Neurontin, for nerve pain, does it affect arterial inflammation?

Hello Everyone, I am wondering if anyone has any information or experiences with neurontin and the inflammation we are dealing with in GCA and PMR?

trying to do as much of the anti inflammatory daily living -- in dealing with this.

I found this on a site which seems ok. Doctors are responding to questions and their information is available. On our web pages, they usually separate sites that are trying to sell a product and sites that really deal with an issue. This site is not part of the sites, labelled "Advertisement". Would say of course, talk with doctors and do your own research, but this is what I have come up with --

I have not found an exact response to "what is the effect of neurontin on inflammed arteries"

Found this, which may be helpful on a site, by Gaye and Andrew Sandler. It seems Gaye uses neurontin and has been asked by Pfizer to do some further research on it. She gives information, no pressuring to use it. Her information seems helpful. and again, a doctor, or practioners are the best. I bring this kind of information to my doctors and usually we come up with a "plan".

Here, she is saying that it stops the production of a substance that causes inflammation and this, I believe, is the end result we are working towards. So, my perception, is that it may help.

" . . . Neurontin helps to stabilize misfiring nerves by slowing down neurological impulses traveling from the spinal cord out to the peripheral tissues. There is the probability that Neurontin decreases Substance P activity. Substance P is a neurotransmitter chemical in the pain system that carries pain messages through the nerves and stimulates inflammation. Elevated levels of substance P have been found in IC and FMS patients.

It is believed that Neurontin reduces the over-stimulation of nerve endings in IC patients. According to Dr. Seastrunk, a psychiatrist in Texas, "Neurontin also appears to minimize a focal brain injury in Chronic Fatigue Syndrome (CFS) and Fibromyalgia (FMS) patients."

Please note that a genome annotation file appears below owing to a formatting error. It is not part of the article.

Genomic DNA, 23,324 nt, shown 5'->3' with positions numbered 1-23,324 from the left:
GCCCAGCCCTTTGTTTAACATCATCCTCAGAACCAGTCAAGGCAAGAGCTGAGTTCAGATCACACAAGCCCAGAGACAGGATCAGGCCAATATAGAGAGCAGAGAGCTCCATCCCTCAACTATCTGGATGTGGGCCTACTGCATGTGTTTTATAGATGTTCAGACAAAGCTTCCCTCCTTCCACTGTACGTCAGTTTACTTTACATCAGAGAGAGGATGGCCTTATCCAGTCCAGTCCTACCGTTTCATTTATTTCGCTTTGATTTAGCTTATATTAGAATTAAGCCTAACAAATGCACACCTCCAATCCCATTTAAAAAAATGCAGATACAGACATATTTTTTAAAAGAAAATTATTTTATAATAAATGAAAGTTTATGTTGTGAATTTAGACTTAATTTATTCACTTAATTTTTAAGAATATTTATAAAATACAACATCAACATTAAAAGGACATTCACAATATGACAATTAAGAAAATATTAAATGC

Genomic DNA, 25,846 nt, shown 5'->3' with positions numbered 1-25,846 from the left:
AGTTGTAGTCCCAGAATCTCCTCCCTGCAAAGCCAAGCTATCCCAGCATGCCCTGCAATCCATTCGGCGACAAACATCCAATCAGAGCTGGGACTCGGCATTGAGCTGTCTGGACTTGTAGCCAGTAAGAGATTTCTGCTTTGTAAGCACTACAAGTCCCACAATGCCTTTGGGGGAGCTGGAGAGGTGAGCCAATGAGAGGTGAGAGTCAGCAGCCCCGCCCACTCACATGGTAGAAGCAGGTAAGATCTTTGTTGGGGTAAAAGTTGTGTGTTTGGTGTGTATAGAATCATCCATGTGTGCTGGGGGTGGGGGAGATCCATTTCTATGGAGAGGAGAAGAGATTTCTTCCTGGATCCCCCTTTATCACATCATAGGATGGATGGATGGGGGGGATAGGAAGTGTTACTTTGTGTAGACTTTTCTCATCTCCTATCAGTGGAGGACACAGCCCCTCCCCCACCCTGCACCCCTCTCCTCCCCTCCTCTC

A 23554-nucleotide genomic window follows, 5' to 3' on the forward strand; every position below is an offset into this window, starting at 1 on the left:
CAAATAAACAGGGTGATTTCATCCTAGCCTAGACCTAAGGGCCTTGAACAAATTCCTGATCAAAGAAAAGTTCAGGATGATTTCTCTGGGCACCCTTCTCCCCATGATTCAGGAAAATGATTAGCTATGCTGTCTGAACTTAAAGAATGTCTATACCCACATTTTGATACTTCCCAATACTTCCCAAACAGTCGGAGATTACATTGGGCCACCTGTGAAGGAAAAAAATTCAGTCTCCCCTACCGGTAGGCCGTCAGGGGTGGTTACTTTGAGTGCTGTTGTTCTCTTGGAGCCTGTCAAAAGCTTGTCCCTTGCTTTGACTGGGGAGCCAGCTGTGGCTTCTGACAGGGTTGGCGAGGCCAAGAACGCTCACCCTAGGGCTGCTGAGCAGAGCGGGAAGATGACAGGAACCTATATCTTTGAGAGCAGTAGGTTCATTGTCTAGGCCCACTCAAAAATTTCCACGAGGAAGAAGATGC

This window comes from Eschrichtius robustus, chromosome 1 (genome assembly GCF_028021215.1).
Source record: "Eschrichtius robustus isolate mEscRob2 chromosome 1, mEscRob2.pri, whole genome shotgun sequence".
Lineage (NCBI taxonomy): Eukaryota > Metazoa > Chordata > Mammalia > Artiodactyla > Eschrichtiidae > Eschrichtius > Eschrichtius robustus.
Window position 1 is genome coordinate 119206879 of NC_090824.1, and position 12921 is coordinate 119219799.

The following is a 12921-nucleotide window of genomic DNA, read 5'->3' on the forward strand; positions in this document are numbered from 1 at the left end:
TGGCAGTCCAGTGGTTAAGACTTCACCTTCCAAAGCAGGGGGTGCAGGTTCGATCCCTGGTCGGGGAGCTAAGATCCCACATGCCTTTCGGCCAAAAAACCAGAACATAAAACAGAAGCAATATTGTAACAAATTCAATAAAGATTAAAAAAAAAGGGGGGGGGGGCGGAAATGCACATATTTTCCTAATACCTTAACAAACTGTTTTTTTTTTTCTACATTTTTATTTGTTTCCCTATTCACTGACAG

Presumably, part of the brain's limbic system, the hippocampus may be damaged by stress chemicals (such as adrenaline and cortisol) in CFS and FMS patients. The hippocampus is responsible for controlling the stress response network. It also handles pain signals, routing them from the spinal cord to the brain. The nervous system in CFS and FMS patients is thought to be in a state of hyper-stress. Exposure to stress chemicals may cause the development of chronic pain, as well as, memory and learning problems in these patients. The actions of Neurontin seem to minimize the sympathetic pain. ..."

Another valid site:

In response to "What does neurontin actually do?" , from Doctor Ronald Krauser

"Blocks glutamate

The exact mechanism is not fully understood. Neurontin may work by binding to certain sites on nerve cells in order to block the release of glutamate. Glutamate in turn causes nerve cells to be abnormally excited and therefore accentuate pain. "

site: healthtap.com/#topics/is-ne...

From Doctor Norman J. Marcus

"There are many reasons for hand pain. If there is suspected nerve problems causing the pain, Neurontin may help. Swelling will not be helped and Neurontin can actually cause swelling in the hands, legs and feet in some people."

Same site.

From Doctor Bennett Machianac

"Neurontin: drowsiness, dizziness, weight gain, ankle/foot edema. Elavil: visual blurring, mouth dryness, difficulty starting urination, drowsiness, dizziness, weight gain, lethargy, paradoxical anxiety, and maybe forgetfulness."

From Doctor Brian Le

"Neurontin is not an anti-inflammatory medication. It is anti-seizure medication. it is effective for nerve pain, like sciatica."

Neurontin is working well for me with neuropathy and migraines.

Believe the question is -- what effect does it have on the arteries. Can it cause or increase swelling?

If anyone has information or experience, would you share ? Thanks. best, Whittlesey